This last Saturday evening the indubitable Naas Botha reflected on the day’s happenings and gave an order, and seeing as we should all regard his words as the law, here’s what to do:
1. Open a big image of the South African Conference log by clicking on the smaller image below.
2. Right-button on the image and click on print
3. Frame it
4. Hang it in your bar
For the rest of you, take a deep breath and go grab a cup of coffee. This is the SuperWrap. Regular readers will tell you that digesting this takes a while (while adding, we hope, that hurling abuse at us poor wrap contributors in the comments section below is totally unacceptable.)
On Saturday Naas told us that we’ll “never see that again”, and normally that’s good enough for us. But it’s early in the season, and we’re in the mood for blasphemy, so here are a couple of points to ponder before you write off the Kings for good:
- They are off to a winning start. It may not sound like much, but consider this: their opponents on Saturday, the Western Force, started out with 11 straight losses in this competition. They were able to pull off draws against the Cats and even the all-conquering Crusaders earlier in 2006, but they couldn’t get the monkey called “match-winner” off their backs until the scraped past the Cheetahs in Kimberley at the end of their debut season.
A start like that would have been devastating for the Kings, a team whose inclusion in this tournament didn’t have a lot to do with merit. But now, instead on spending all their energy on trying to figure out how to win at this level, they simply have to remember what they did in their previous match. And it very often is as simple as that.
As a case in point we go back to the Force. They ended their first season with only that one win against the Cheetahs, but by week three of the next season they’d already had wins at Newlands and at Loftus. Success breeds success; a win begets a win.
- “It’s only the Force” is not a valid response to the point raised above. The Kings may not have been included on merit, but they’ve already given us some proof that they are better than the team they’ve replaced. And before you laugh, we go back to the Perth outfit. They’ve faced the Lions six times in this competition, winning the last five of those encounters. If they are easy-beats, the Joburgers should have shown us that when they had the chance. They were Currie Cup champs in there somewhere, after all.
- PE is not Jo’burg. On Saturday the Nelson Mandela Bay Stadium’s turnstiles made that click sound more than 32 000 times. That is a number that would stagger those in charge of all Super Rugby venues, bar perhaps the ones in Cape Town and Pretoria in a good week. Even more staggering when you consider that a large proportion of rugby viewers in this country feel that the home-side for that match-up shouldn’t even be playing in this competition.
In contrast, Ellis Park averaged a mere 8 234 spectators whenever the Force came to face the team representing the world’s biggest city (if you’re willing to believe Wikipedia, and discount settlements situated on a river, lake or coastline.)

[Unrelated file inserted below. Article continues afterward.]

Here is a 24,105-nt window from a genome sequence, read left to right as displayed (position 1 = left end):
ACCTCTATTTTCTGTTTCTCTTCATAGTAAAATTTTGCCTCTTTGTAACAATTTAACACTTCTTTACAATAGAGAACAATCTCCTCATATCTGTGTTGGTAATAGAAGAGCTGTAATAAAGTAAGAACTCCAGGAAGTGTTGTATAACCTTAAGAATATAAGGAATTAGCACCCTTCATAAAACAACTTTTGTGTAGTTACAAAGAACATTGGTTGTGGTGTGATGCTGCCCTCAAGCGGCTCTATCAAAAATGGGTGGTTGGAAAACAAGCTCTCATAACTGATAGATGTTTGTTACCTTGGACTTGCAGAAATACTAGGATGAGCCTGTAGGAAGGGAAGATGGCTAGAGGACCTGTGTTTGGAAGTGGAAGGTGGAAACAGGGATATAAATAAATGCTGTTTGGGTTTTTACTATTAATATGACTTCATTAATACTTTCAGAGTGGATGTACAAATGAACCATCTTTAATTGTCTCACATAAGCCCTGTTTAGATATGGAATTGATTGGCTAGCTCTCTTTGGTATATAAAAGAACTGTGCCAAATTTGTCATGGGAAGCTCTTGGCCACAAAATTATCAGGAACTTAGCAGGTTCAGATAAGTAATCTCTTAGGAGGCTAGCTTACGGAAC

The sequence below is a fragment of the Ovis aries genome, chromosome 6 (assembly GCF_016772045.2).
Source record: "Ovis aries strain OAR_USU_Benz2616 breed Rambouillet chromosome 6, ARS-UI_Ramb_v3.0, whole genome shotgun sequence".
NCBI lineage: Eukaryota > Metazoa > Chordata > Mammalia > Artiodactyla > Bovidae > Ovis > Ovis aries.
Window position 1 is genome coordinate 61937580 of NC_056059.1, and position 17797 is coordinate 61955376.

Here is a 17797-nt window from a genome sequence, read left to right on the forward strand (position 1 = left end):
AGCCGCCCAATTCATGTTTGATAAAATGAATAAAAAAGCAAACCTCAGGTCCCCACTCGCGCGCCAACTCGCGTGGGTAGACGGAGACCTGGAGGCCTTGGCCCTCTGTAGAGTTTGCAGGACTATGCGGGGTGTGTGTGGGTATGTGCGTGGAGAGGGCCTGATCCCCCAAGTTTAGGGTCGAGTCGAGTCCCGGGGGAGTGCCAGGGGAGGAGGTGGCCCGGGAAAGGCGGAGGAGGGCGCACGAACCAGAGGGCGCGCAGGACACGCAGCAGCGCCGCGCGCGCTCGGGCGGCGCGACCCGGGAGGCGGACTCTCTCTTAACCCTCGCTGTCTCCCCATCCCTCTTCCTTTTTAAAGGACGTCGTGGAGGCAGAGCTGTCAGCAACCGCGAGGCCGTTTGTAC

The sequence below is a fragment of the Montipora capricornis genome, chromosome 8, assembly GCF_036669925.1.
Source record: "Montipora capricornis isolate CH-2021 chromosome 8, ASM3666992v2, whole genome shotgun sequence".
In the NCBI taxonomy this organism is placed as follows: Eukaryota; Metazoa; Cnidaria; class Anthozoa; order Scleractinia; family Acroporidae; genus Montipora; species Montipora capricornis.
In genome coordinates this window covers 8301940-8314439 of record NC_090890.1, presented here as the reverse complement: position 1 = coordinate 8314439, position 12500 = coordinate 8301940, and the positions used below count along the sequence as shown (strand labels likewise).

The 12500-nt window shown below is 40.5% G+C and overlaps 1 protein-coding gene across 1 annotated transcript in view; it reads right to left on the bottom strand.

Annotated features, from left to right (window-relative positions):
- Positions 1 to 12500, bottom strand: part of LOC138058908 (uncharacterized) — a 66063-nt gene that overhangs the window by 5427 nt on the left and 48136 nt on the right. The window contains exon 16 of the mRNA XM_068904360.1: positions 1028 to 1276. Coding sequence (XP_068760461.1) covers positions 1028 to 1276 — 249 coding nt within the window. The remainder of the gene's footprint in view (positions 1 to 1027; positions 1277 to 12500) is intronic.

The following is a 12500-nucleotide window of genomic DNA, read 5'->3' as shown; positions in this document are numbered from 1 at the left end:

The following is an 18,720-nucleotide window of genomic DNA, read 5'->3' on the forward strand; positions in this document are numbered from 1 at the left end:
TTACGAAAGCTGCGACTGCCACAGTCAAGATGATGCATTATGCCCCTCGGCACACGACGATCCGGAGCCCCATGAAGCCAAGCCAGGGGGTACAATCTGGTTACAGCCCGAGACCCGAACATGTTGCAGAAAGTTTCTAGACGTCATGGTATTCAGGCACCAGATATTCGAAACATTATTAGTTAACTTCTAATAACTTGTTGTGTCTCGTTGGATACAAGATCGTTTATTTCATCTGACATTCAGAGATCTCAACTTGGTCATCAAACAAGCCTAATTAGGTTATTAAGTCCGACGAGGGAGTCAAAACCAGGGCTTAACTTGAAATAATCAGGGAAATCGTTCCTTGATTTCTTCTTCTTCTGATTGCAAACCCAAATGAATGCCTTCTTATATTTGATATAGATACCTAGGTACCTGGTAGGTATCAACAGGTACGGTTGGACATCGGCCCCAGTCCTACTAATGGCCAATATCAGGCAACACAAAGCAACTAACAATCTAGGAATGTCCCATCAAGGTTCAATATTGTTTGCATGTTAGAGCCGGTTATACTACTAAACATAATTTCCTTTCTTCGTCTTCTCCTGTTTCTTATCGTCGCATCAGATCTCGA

32 000 versus 8 000. On the face of things the Kings, in their debut season, can rake in gate-takings that the Lions would have been happy with in four years. Which brings us to…
- It takes money to make money. Sponsorship money is attracted to a happy crowd as a broken small toe is to a hard, inanimate object.
Were the Kings were to come in to proper money, perhaps they may realise their self-inflicted mandate of developing and keeping all the talent in their region. If they do that we all (ex-Lions fan or not) have to watch out. Off the top of your head – and forgetting legends like Danie Gerber, Os du Randt, Mark Andrews, even the Ndugane twins – think of guys who grew up in the Eastern Cape. Put them in one team and imagine your team playing them. Watch out!
This is the SuperWrap and regular readers will tell you that we watch and comment on every single weekend of Super Rugby (unless it involves only Australian derbies, in which case we simply pretend it never happened.)
We know that fairytales don’t happen in the world’s toughest provincial competition. We know that everything you’ve read up until now is only possible if you’re very Cheeky about it.
You earn your keep here. And nothing’s been earned so far.
We’re not really expecting the Kings to win more than perhaps one or two matches this year. We know that they are due a few bad losses this year. The question is, how will they and their wonderful fan-base respond to that?
The band Muse once asked, ‘How can we win if fools can be Kings?’. The Eastern Cape may finally answer that. If they can continue their amazing support through the tough times we all know lie ahead; if they sing when they’re not winning, we may just have something special on our hands in a couple of years.
Here are our teams of the week:
Note: our weekly teams are selected on the past weekend’s action only, so overall season form is not a factor. Players in teams with a bye are then obviously not considered. This year we’ll also only select a Super XV when teams from all three participating nations are in action.